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Tugaloo Bend
General Information
Tugaloo Bend
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Native American 
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Tugaloo Bend
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Tugaloo Bend
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EDUCATIONAL RESOURCES

Tugaloo Bend - Education surrounds us...

Features in the landscape, whether natural or associated with centuries of human activity, provide learning opportunities along the trails at Tugaloo Bend Park.  Though no visible evidence remains, indigenous people and settlers from other countries made their mark on the Tugaloo Corridor.  Natural dynamics shaped the land over time in response to how people used it and the ever-changing presence of the river.   

Self-Guided Curriculum 

Interpretive signs have been placed along the trails to highlight events and inform visitors as they walk through the Park.  Some signage is designed to comply with the State Board of Education’s current curriculum standards.  The specific grade level and standard are referenced on the signs, which cover topics in science (soil erosion and aquatic wetlands) and Georgia history (interaction between native people and colonists).  The curriculum standard referenced can be found along the left side of each sign.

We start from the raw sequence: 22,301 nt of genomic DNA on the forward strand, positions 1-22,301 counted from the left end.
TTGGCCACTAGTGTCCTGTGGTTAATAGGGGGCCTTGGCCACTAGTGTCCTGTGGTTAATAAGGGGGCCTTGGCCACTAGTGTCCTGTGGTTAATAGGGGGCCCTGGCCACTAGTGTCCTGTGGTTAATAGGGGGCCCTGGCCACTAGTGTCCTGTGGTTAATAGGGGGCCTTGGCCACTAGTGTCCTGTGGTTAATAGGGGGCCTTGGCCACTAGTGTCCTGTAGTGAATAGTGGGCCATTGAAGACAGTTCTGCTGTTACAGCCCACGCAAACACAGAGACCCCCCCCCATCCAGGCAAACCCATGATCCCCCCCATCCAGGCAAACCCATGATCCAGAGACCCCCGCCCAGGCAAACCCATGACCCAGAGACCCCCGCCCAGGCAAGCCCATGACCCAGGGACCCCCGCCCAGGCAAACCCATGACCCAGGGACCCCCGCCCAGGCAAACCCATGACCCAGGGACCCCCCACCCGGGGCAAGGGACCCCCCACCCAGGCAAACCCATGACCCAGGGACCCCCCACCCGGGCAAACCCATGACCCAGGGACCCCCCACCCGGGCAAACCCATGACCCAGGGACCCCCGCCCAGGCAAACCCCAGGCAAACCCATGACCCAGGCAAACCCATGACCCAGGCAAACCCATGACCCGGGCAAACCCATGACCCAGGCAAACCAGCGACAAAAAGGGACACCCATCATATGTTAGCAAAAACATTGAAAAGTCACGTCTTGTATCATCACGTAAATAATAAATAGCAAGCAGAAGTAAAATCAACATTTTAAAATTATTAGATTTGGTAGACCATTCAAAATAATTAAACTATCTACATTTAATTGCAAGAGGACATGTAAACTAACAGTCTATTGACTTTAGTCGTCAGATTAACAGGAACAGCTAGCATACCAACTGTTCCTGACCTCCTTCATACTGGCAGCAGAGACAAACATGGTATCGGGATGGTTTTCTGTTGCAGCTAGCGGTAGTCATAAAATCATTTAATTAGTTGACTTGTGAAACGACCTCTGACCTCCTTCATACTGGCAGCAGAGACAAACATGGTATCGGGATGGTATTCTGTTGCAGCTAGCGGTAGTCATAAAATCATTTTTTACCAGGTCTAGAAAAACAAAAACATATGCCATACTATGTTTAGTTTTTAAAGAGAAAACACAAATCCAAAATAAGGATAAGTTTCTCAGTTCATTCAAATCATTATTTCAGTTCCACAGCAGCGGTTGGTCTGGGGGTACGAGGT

Supplemental materials for the signs are provided in the downloadable PDF documents below. The information can enhance science and history lessons for home schooled, classroom or online students.  

Scavenger Hunt 
 

Turn your walk in the park into an educational activity by going on a Scavenger Hunt.  The Georgia educational standards for Science for all ages, starting in Kindergarten, include observing and identifying objects in our natural world.  Download these colorful files to your device or printer and find as many matches as you can.

In"Tree"quing Plant Identification

This document produced by the Atlanta Botanical Gardens contains material that can be used for multiple levels of learners to meet a number of educational objectives.  You may simply want to use it in a tree identification Scavenger Hunt for younger students, or Scout Troop.  High School students studying biological classification can examine the features of various tree leaves and trace how these are used to create a dichotomous key.

Ecosystems

The Study of Ecosystems is one of the main GSE standards for Science starting in the 4th grade.  This activity would make a great conclusion to the school year, or a fun introduction to the concept of Ecosystem. On this hike through Tugaloo Bend students 4th grade and up* can observe and learn about the ecosystems in Meadow, Woodland, and Wetland.  

 

*These particular trails may be too challenging for small children.   Sturdy shoes and socks, bug spray, long pants and a hat are strongly recommended.

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